Pick topics that affect the whole team as opposed to individuals, and that require the whole team’s input to solve adequately, such as “How do we best allocate shared resources?,” or “How can we improve employee-management relations?”

Keep the meeting discussions to less than 5 topics. Too many discussion topics lead to long agendas that seem daunting and might not be read.

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Beware outlining agenda topics that are not interdependent may cause members to disengage in discussions or not attend the meeting at all.

3. Identify who is expected to attend

Name the people who should be attending the meeting. Tapping members in this way helps to motivate these individuals and others to attend.

Contact the members ahead of time to quickly hash out the agenda and to assign roles to them. This will get them more invested in the meeting agenda, and can help to develop new leaders from within the team.

If someone other than you is presenting some part of the agenda or moderating the meeting, list those people too. Send out their names in the agenda at least a week ahead of time to keep everyone informed and on the same page.

4. Ask for input from the other members

Encourage everyone else attending the meeting to get involved in setting the agenda items, instead of dishing out goals and objectives set only by the leaders in a close-door meeting.

Ask the group or team members to submit their suggestions for agenda items, questions about issues to be discussed in the upcoming meeting, or other matters that need to be addressed in the team setting.

Encouraging members’ participation in setting the agenda helps them become more invested in the meeting and motivated to achieve the goals. Schwarz advises:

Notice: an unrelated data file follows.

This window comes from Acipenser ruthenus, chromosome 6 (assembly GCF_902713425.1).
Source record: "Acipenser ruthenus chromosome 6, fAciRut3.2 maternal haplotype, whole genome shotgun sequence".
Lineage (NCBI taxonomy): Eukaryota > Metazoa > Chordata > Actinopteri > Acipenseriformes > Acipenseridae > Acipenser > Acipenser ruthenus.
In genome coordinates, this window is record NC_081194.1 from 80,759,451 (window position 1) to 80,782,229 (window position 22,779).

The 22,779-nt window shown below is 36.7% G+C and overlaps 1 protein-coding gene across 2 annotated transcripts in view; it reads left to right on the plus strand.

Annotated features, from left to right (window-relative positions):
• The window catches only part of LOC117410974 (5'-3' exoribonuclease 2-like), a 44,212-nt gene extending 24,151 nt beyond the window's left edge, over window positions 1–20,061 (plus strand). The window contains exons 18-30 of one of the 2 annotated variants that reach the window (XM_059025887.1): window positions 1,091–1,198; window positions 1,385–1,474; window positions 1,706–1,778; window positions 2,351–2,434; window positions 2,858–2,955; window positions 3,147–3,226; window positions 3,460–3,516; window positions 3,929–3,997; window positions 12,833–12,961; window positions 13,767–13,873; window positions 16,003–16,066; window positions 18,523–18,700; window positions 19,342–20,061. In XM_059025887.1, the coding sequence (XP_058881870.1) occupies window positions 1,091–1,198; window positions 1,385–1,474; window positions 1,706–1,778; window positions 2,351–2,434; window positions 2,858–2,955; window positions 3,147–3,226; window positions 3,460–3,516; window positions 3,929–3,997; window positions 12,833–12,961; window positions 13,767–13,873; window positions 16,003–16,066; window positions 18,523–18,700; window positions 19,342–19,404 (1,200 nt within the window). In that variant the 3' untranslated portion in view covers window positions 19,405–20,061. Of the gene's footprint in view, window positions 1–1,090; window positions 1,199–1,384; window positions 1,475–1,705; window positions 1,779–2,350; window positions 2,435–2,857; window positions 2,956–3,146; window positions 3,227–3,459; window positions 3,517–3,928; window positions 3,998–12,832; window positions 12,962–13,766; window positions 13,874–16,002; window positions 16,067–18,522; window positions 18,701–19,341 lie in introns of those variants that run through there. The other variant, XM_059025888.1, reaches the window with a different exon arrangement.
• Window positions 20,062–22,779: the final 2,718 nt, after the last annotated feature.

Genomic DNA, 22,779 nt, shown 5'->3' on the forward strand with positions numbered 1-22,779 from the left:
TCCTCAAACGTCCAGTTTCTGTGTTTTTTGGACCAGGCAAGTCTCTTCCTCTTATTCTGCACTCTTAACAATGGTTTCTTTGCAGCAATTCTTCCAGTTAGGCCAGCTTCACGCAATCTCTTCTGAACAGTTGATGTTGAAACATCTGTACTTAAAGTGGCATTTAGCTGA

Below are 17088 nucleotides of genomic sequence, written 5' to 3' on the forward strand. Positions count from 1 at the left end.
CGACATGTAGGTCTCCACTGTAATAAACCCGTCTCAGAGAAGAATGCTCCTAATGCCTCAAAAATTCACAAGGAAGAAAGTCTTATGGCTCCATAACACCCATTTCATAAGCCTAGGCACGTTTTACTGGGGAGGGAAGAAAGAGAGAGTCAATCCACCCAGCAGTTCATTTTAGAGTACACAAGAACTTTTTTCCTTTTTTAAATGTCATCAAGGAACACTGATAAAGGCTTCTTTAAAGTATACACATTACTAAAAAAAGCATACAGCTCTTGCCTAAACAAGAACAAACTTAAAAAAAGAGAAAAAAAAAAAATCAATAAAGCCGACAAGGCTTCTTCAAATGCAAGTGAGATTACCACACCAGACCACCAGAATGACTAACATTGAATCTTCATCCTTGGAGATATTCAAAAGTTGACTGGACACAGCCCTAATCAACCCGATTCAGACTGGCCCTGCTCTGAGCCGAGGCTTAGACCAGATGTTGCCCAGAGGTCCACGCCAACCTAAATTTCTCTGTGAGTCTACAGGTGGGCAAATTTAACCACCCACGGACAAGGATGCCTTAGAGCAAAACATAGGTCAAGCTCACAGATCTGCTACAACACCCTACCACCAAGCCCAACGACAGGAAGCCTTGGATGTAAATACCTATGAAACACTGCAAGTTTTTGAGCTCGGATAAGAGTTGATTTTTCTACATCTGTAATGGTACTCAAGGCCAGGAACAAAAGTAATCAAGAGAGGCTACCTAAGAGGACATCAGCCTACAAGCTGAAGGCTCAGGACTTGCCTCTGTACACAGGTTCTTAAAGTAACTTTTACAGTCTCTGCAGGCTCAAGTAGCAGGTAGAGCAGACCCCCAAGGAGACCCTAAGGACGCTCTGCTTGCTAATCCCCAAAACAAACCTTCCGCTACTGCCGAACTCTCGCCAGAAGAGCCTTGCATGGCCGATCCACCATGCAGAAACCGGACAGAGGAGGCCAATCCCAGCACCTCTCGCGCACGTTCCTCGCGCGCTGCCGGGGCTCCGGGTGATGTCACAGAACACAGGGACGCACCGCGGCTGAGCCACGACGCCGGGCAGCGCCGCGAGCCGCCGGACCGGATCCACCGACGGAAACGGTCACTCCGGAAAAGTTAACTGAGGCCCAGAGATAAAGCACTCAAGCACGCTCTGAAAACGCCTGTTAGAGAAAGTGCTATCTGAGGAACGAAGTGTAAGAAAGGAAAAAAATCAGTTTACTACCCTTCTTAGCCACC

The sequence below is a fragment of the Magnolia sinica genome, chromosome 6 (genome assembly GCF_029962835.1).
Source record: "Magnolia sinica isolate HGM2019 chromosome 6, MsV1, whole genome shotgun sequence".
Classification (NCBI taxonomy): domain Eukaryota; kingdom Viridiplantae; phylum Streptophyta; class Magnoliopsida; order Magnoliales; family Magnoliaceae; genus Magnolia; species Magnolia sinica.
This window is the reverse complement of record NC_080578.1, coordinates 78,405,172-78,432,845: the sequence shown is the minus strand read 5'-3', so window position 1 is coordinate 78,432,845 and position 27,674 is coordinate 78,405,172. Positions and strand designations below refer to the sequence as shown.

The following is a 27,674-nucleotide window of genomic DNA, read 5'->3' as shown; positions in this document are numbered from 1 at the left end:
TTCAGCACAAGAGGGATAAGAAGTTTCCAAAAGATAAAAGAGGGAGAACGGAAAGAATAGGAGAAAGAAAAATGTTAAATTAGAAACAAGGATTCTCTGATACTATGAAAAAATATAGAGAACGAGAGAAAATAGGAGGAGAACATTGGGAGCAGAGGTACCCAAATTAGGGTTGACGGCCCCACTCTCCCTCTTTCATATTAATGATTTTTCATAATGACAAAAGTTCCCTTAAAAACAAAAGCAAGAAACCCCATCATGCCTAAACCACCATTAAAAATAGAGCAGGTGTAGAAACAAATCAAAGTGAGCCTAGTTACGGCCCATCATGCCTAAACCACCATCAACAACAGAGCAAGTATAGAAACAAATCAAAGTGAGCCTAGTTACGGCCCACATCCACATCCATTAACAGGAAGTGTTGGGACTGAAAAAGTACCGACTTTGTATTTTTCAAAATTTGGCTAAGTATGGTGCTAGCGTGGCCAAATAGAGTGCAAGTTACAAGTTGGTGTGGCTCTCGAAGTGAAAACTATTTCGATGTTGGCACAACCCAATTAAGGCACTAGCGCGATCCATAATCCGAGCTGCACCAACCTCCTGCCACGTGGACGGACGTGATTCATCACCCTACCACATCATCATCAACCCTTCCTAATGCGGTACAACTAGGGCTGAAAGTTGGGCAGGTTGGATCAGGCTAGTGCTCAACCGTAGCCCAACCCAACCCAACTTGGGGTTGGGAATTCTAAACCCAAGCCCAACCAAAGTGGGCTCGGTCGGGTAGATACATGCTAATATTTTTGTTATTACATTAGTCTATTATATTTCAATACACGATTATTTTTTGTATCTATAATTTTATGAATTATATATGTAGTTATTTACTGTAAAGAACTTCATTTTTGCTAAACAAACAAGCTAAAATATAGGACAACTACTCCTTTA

“If you ultimately decide not to include an item, be accountable — explain your reasoning to the team member who suggested it.”

5. Allocate time for each discussion item

Decide on the appropriate amount of time to allocate to each agenda item, and inform members exactly how much time will be spent on each discussions topic.

Be careful not to over-schedule time to agenda items. Let the weight and priority of the topic dictate the appropriate amount of time allocated to it. This way members will not spend too much time on less important issues at the expense of weightier issues, and the meeting will not overrun.

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The agenda is your road map. It should indicate all of the stops on the way to reaching your goal, without allowing too many unnecessary stops and side trips.

6. Indicate how members should prepare for the meeting

Meetings often suck because people are unprepared.

Instruct team members to give thought to the reasons the meeting is happening and the desired outcome ahead of time. This means you need to send out the agenda with sufficient time before the meeting.

Ask members to research and read background material on the agenda items. Tell them to come prepared with their initial thoughts about each topic.

Also, list the material or tools they need to bring with them for the meeting, if any, such as a voice recorder, pen and paper.

7. Add a Q&A section for live discussions

This should be added at the end of your meeting agenda, where you let participants ask questions.

According to a study published in the journal Management Research Review,[2] employees find meetings the most productive when they gain from it resources that help them perform better in their roles.

To this we say: allocate time for members to ask pertinent questions or even raise off-topic matters towards the end of the meeting.

Live Q&As provide immediate gratification for participants. Those who are able to voice their questions feel like they are being heard and it helps them get the feedback they seek to excel.